CJ launches “Manual On Election Adjudication in Ghana”

The Chief Justice, Mrs. Georgina Theodora Wood said disputes remains an inevitable feature of elections regardless of efforts to perfect the electoral processes.

She said the potential of legal disputes arising from elections are real and these should be resolved amicably.
The Chief Justice was speaking in Accra at the launch of the 3rd Edition of “Manual On Election Adjudication in Ghana”.

She noted that the election manual is a comprehensive guide for election disputes resolution in the upcoming election.
According to the Chief Justice, the Judiciary is adequately prepared to meet its constitutional obligations in the upcoming general election.

She said, the Judiciary, as custodians and “guardians of the rule of law”, is ready to “guide the nation to peaceful, orderly and credible election”.

“It is a constitutional responsibility to which, as faithful arbiters, we have pledged our unflinching loyalty, heart, soul and mind. We are assured that this is the only genuine path to a further consolidation of our democracy,’’ she said.

The third edition of the manual on election adjudication was put together by the Judicial Service to provide guidelines on the various laws governing public elections and the legal remedies that can be used to resolve electoral disputes.

Launching the book, Mrs. Justice Wood said the manual was not meant for only judges and lawyers but also the public.

“I encourage all sectors and stakeholders in the electoral process, including the media, to acquaint themselves with the content,’’ she said.

The Chief Justice added that electoral disputes were inevitable and the law courts were expected to amicably resolve those disputes.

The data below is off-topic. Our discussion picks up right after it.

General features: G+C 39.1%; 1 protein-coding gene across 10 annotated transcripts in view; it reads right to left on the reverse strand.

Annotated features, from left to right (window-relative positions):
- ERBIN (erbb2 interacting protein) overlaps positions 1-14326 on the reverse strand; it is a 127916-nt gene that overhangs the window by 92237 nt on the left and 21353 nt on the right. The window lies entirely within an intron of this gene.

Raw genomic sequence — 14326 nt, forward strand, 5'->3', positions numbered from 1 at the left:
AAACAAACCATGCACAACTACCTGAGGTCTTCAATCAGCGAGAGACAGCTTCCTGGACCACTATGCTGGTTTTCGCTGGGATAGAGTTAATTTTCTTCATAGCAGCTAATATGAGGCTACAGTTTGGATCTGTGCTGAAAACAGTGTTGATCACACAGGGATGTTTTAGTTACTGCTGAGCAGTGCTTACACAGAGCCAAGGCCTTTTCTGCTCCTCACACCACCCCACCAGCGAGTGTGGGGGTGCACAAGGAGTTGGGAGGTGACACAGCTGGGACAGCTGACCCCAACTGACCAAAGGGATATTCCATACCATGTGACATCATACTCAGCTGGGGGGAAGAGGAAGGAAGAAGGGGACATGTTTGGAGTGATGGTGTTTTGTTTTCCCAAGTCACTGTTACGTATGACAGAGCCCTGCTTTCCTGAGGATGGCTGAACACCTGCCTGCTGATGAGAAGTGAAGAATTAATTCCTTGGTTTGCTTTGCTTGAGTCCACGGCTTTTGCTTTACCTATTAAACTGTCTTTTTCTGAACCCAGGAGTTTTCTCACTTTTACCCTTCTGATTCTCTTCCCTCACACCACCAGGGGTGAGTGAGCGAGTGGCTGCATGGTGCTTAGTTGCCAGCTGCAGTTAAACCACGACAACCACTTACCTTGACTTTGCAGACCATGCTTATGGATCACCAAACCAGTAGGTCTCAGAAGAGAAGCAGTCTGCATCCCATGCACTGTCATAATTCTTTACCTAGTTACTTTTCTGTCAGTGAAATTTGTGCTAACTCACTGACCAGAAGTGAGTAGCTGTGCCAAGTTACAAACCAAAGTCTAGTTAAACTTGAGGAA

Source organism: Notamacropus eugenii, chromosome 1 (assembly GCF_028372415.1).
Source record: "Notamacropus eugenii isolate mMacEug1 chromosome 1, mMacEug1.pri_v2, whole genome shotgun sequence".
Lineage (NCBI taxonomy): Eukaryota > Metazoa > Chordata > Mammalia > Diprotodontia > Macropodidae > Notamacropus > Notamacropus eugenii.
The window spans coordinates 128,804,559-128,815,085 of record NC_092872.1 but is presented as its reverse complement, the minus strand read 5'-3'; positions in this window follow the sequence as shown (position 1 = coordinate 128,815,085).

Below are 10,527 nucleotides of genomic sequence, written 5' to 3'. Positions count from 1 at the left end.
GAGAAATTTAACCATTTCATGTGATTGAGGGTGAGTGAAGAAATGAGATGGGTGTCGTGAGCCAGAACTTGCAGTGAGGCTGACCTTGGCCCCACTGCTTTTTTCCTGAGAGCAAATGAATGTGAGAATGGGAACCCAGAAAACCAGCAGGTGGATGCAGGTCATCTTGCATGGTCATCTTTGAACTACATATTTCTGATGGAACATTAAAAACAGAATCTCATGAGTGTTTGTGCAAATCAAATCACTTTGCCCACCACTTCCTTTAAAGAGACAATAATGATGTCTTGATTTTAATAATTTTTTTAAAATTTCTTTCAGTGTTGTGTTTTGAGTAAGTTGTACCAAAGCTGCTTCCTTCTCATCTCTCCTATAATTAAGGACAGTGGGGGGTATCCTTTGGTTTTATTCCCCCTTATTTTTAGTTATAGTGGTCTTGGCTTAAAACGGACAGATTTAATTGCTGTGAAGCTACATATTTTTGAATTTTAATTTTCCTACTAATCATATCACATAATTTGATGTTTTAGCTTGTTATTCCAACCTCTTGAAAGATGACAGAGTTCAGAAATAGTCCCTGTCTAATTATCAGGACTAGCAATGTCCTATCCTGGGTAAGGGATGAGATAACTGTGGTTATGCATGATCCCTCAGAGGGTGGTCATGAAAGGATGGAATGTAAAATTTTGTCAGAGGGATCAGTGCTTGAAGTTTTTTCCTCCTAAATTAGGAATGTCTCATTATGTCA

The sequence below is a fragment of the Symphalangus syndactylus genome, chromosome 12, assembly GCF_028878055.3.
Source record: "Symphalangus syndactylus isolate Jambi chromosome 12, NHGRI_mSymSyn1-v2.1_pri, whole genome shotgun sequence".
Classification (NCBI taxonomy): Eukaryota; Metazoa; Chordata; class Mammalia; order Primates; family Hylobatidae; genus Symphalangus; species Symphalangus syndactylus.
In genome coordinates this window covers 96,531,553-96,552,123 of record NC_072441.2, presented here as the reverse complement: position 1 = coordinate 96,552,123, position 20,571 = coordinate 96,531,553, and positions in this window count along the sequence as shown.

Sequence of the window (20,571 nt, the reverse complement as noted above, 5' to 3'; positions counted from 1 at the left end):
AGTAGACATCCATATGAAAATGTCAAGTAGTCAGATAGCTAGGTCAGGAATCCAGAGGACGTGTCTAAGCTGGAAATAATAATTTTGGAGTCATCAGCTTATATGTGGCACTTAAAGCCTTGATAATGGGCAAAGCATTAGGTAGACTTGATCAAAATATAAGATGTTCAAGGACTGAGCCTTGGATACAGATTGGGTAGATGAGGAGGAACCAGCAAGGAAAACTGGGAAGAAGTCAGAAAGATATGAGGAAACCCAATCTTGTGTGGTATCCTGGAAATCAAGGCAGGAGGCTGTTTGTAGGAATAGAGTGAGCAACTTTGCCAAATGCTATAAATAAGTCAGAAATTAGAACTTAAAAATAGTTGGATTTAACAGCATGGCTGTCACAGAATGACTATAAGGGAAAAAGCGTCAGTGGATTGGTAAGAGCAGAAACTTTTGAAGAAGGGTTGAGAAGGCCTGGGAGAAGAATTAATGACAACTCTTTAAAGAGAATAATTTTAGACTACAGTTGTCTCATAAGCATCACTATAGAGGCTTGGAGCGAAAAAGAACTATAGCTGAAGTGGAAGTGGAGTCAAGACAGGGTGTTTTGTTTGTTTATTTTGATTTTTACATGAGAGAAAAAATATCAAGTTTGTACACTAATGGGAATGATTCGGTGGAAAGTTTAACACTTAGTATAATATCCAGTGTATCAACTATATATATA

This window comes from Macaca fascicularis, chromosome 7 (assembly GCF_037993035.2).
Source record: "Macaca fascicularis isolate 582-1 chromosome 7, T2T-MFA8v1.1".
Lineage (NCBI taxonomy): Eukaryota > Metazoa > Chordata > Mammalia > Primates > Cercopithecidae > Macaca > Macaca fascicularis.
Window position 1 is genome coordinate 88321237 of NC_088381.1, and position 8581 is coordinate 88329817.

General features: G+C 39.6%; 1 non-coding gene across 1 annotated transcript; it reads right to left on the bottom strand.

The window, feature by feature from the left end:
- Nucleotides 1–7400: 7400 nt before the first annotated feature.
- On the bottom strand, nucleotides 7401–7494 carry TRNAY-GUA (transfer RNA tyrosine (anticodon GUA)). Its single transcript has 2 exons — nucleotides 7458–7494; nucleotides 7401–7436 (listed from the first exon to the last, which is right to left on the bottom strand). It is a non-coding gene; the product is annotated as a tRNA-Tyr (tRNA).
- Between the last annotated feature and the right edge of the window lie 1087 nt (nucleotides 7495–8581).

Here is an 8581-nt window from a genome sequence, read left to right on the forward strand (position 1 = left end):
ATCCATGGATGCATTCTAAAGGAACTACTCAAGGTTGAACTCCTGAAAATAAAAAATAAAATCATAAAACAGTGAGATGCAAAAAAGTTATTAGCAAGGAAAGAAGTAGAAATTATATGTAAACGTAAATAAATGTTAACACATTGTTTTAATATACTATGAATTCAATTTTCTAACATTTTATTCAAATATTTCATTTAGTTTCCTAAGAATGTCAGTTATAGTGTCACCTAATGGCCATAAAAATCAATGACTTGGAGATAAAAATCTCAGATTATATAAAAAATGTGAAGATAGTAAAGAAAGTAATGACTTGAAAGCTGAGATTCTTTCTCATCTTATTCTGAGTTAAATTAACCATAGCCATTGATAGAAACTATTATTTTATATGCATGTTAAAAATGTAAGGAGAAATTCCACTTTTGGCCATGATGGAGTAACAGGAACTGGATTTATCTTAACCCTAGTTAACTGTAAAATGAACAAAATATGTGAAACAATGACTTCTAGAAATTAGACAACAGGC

She praised the judges who sat on the various suits that arose after the disqualification of some presidential aspirants by the EC.

“They deserve our thanks for the manner in which they averted a possible constitutional crisis in the manner in which they conducted the cases,” she said.

As part of the launch, copies of the book were presented to public institutions, the media and other participants in the event.

The Chairperson of the Electoral Commission (EC), Mrs. Charlotte Osei; the Attorney-General, Mrs. Marietta Brew Appiah-Opong; the British High Commissioner, Jon Benjamin, justices of the superior courts and other dignitaries attended the event.

In her address, Mrs. Appiah-Opong said the Judiciary had, over the years, shown strong commitment and the readiness to perform its role with regard to electoral disputes.

For his part, the British High Commissioner, Jon Benjamin called on politicians and political parties to eschew violence and encourage their supporters to do same.

“All political parties should strongly urge their activists and supporters to refrain from, and, indeed, actively condemn, any violence, incitement or intimidation which only serves to undermine democracy,’’ he said.


Leave a Reply

Your email address will not be published. Required fields are marked *